- Pupils in the top 15% for maths earned an extra £2,100 by the age of 30.
- Good readers earned £550 more, according to new analysis.
Children who are good at maths aged 10 go on to earn ‘significantly’ more in their thirties than classmates who are just average in the subject, government funded research shows.
They rake in an extra £2,100 a year while those with top reading skills end up earning an additional £550 per annum.
The findings, published by the Institute for Fiscal Studies (IFS), illustrate the huge importance of children getting a good grasp of the three R’s at primary school.
Researchers analysed data from the British Cohort Study, which tracks more than 17,000 people born in April 1970 throughout their lives.
This group was tested on their maths and reading skills aged ten during the longitudinal study which also collected data on gross weekly earnings and number of hours worked per week.
IFS researchers examined the link between reading and maths scores aged ten and earnings at ages 30, 34 and 38 on around 6,000 people from the study.
They discovered that a child who was in the top 15 per cent of maths scores aged ten was likely to earn 7.3 per cent more aged 30 - an extra £2,100 per year - than an otherwise identical child who achieved a ‘middle ranking’ maths score.
This was even after controlling for additional factors like parental income and education and the highest qualifications the individual went onto obtain such as A-levels and degrees.
A similar pattern was detected at ages 34 and 38. Reading skills were also important for future earnings, but less so than maths.
A child who was in the top 15 per cent of reading scores aged ten was likely to earn around 1.9 per cent (£550) more per year aged 30 than their classmate who achieved a middle ranking result.
The study suggests that while reading ability earns some return in the labour market, employers seem to value maths skills more highly.
They are willing to reward people with higher wages, indicating there ‘may be a shortage of such skills’.
Claire Crawford, one of the authors of the report, said: ‘Our research shows that maths skills developed during primary school continue to matter for earnings 20 to 30 years down the line.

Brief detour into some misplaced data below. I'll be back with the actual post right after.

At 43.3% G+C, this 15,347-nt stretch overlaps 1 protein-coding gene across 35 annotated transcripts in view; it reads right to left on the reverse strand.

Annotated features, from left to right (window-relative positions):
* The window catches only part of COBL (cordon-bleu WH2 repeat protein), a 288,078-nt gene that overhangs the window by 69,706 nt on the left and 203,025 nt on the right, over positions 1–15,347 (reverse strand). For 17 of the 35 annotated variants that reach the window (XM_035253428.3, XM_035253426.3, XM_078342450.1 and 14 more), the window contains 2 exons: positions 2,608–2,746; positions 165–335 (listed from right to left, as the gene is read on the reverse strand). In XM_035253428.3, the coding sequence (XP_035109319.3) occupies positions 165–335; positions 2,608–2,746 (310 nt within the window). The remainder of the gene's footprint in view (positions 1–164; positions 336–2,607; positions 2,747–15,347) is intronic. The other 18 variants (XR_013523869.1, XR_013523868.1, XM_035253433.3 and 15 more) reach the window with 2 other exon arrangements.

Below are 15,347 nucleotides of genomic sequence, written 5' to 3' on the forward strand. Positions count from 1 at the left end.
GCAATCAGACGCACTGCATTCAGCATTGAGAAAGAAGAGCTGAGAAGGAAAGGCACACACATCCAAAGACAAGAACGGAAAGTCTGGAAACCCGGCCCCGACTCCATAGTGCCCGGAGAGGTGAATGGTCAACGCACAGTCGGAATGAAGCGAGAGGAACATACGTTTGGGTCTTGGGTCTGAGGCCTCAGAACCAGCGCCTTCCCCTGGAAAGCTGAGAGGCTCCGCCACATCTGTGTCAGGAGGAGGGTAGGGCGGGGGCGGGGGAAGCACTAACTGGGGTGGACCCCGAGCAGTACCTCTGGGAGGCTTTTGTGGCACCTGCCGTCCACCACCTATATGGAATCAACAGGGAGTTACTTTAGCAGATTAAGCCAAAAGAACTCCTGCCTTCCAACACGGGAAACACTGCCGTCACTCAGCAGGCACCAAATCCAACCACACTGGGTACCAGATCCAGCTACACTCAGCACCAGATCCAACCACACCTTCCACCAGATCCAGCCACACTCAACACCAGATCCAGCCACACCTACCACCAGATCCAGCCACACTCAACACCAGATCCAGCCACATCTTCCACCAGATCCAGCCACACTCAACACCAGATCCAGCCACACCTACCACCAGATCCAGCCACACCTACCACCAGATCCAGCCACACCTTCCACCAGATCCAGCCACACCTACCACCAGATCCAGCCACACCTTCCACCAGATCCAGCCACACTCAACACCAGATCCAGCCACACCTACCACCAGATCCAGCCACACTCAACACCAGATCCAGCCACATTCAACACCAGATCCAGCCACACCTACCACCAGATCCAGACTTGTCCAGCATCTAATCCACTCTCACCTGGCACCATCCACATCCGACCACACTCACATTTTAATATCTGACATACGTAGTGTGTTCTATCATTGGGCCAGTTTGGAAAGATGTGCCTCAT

‘Moreover, they seem to matter more than reading skills and over and above the qualifications that young people go on to obtain. This highlights the importance of investing in skills, particularly maths skills, early.’
Dr Crawford, who is programme director of the skills sector at IFS, added: ‘In general, we might think that there’s a generally lower level of proficiency in terms of maths so employers are particularly willing to reward those who do have those skills more highly.’
Researchers plan to carry out additional work to see if people with good maths skills are going into careers that are particularly well rewarded financially such as engineering.
The study was carried out by IFS researchers working for the Centre for Analysis of Youth Transitions - a Department for Education sponsored research centre.
Meanwhile a study from London’s Institute of Education revealed last month that England’s brightest primary school children are almost two years behind their high achieving Far Eastern counterparts by the time they take their maths GCSEs.
They make less progress between the ages of 10 and 16 than the most able youngsters in Taiwan and Hong Kong despite almost matching their ability at primary school.
Education Secretary Michael Gove recently launched a new back to basics national curriculum, which sets out the topics teachers in English state schools should cover between the ages of five and 14.
In maths, five-year-olds will be introduced to basic fractions such as recognising and finding a half of a specified length. Currently, fractions are only introduced around the age of seven.
By the end of Key Stage Two, when children are 11, they will be expected to do sums with fractions.
They will need to learn their 12 by 12 tables age nine, instead of the current 10 by 10 tables by age 11, and use methods such as long division.
Schools Minister Elizabeth Truss yesterday said that the IFS research ‘clearly shows why mastering the basics in maths at primary school is so important’.
She said: ‘That’s why our draft maths primary school curriculum focuses on raising standards in arithmetic, including efficient calculation methods such as long and short multiplication and division, and fractions. The calculation of fractions, volume, and area will be introduced earlier.
‘We are also banning calculators from 11-year-olds’ maths tests. Children must able to tackle algebra and statistics by the time they reach secondary school.’
Source: Daily Mail - http://goo.gl/pMcW4